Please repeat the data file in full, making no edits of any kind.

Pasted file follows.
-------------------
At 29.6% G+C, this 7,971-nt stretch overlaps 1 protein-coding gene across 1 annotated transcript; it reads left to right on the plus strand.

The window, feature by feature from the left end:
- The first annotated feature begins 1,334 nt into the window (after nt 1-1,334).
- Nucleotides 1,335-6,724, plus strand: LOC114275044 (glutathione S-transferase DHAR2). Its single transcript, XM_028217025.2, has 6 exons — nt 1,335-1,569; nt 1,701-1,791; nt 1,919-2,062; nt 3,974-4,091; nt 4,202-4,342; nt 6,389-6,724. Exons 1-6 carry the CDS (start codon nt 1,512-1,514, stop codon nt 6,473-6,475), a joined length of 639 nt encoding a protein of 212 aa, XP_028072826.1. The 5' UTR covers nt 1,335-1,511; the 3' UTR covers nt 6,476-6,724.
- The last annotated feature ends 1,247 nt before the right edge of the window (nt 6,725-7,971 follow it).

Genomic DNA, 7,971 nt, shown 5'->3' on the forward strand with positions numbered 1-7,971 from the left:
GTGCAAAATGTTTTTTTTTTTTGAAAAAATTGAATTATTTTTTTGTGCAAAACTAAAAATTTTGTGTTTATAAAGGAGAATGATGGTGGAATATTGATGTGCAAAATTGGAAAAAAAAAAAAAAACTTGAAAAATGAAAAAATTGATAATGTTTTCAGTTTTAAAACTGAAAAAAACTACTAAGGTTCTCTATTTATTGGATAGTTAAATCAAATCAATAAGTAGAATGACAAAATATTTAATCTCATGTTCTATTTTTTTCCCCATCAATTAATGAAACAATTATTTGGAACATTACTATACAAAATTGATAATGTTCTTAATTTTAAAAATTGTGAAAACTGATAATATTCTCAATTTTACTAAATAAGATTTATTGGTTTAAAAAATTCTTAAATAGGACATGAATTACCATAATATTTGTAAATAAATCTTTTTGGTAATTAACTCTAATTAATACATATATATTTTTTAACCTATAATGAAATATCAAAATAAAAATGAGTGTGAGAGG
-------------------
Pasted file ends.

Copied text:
At 29.6% G+C, this 7,971-nt stretch overlaps 1 protein-coding gene across 1 annotated transcript; it reads left to right on the plus strand.

The window, feature by feature from the left end:
- The first annotated feature begins 1,334 nt into the window (after nt 1-1,334).
- Nucleotides 1,335-6,724, plus strand: LOC114275044 (glutathione S-transferase DHAR2). Its single transcript, XM_028217025.2, has 6 exons — nt 1,335-1,569; nt 1,701-1,791; nt 1,919-2,062; nt 3,974-4,091; nt 4,202-4,342; nt 6,389-6,724. Exons 1-6 carry the CDS (start codon nt 1,512-1,514, stop codon nt 6,473-6,475), a joined length of 639 nt encoding a protein of 212 aa, XP_028072826.1. The 5' UTR covers nt 1,335-1,511; the 3' UTR covers nt 6,476-6,724.
- The last annotated feature ends 1,247 nt before the right edge of the window (nt 6,725-7,971 follow it).

Genomic DNA, 7,971 nt, shown 5'->3' on the forward strand with positions numbered 1-7,971 from the left:
GTGCAAAATGTTTTTTTTTTTTGAAAAAATTGAATTATTTTTTTGTGCAAAACTAAAAATTTTGTGTTTATAAAGGAGAATGATGGTGGAATATTGATGTGCAAAATTGGAAAAAAAAAAAAAAACTTGAAAAATGAAAAAATTGATAATGTTTTCAGTTTTAAAACTGAAAAAAACTACTAAGGTTCTCTATTTATTGGATAGTTAAATCAAATCAATAAGTAGAATGACAAAATATTTAATCTCATGTTCTATTTTTTTCCCCATCAATTAATGAAACAATTATTTGGAACATTACTATACAAAATTGATAATGTTCTTAATTTTAAAAATTGTGAAAACTGATAATATTCTCAATTTTACTAAATAAGATTTATTGGTTTAAAAAATTCTTAAATAGGACATGAATTACCATAATATTTGTAAATAAATCTTTTTGGTAATTAACTCTAATTAATACATATATATTTTTTAACCTATAATGAAATATCAAAATAAAAATGAGTGTGAGAGG